Empowering Food Autonomy: CADECOM Introduces Biochar to Smallholder Farmers

by Raymond Nakulenga

Fig. 1 Biochar Life facilitator during a practical demonstration

Malawi has once again been struck by natural disasters that have left nearly half of the country’s population on the brink of starvation. According to the World Food Programme (WFP, 2024), 40 percent of Malawi’s population is expected to face acute hunger due to droughts and floods caused by El Niño.

The country’s goal of self-food-reliance under the Affordable Agriculture Inputs Programme (AIP) has also faltered. The Food and Agriculture Organization of the United Nations reports that in 2023, Malawi’s cereal production dropped by 3 percent to 3.8 million tonnes from the five-year average of 3.9 million tonnes (FAO, 2023). A significant factor contributing to the decline in crop production is the state of soil fertility across the country. The Mwapata Institute (2021) has identified a recurring theme of “Low crop response rates to fertilizer application” in Malawian agriculture, partly due to characteristics such as low pH (acidity) and low soil carbon. These issues are exacerbated by continuous cultivation and inadequate soil and water management.

In response to the challenges of food independence and low crop response to inorganic fertilizers, the Catholic Development Commission in Malawi (CADECOM), in partnership with BioChar Life, has embarked on a project to introduce carbonized organic fertilizers, known as biochar, to smallholder farmers across the country.

At a demonstrative meeting in Zomba, CADECOM highlighted the benefits of biochar, a process that involves burning organic materials in the presence of little or no oxygen, which releases biogas and leaves behind 80 percent elemental carbon. This method not only promotes food autonomy but also combats climate change by limiting CO2 emissions and supporting biodiversity through the use of all-organic materials.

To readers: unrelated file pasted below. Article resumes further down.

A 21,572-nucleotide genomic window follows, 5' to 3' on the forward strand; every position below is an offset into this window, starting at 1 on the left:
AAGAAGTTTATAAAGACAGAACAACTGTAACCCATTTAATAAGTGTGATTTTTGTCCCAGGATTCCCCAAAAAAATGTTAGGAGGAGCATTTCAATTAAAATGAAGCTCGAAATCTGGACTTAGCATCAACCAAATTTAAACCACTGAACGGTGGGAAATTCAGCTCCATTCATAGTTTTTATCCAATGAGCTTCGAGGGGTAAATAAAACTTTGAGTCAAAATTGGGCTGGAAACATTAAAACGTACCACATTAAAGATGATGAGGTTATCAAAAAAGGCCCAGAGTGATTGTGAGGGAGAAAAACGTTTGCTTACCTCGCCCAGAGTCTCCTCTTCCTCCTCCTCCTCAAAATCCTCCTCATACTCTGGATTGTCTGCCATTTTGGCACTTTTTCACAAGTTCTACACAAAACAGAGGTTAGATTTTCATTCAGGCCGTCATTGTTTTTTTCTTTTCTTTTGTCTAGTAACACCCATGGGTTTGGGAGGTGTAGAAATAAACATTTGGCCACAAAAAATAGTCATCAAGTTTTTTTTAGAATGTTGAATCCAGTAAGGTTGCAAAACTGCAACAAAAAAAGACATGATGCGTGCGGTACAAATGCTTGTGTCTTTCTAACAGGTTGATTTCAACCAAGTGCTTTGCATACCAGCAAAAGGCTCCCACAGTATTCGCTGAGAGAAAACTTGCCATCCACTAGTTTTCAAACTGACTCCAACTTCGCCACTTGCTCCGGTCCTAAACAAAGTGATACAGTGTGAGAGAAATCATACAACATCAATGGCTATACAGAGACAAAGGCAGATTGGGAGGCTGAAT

Fig. 2. “With biochar, farmers only need dry maize cobs and stalks, which are readily available”, Mauya

Patricia Mauya, CADECOM’s project coordinator, emphasized the affordability of biochar farming. “A 50-kilogram bag of inorganic fertilizer costs roughly 80,000 Malawian Kwacha (USD 45.92). Even with the government’s subsidy program, very few farmers have access to it,” said Mauya. “With biochar, farmers only need dry maize cobs and stalks, which are readily available.”

Fig. 3. Biochar Life facilitator demonstrates how to burn and apply carbonized cobs

CADECOM’s initiative not only aligns with the United Nations Sustainable Development Goals, particularly those focused on Climate Action and ensuring sustainable consumption and production patterns, but it also resonates with national policies. This includes Malawi 2063, the National Agriculture Policy (2016), the Climate Change Management Policy (2016), and several other policies related to environment, agriculture, and natural resources management. By promoting the use of organic resources, the project advocates for environmentally sustainable agricultural practices that are crucial for the country’s resilience and food security.

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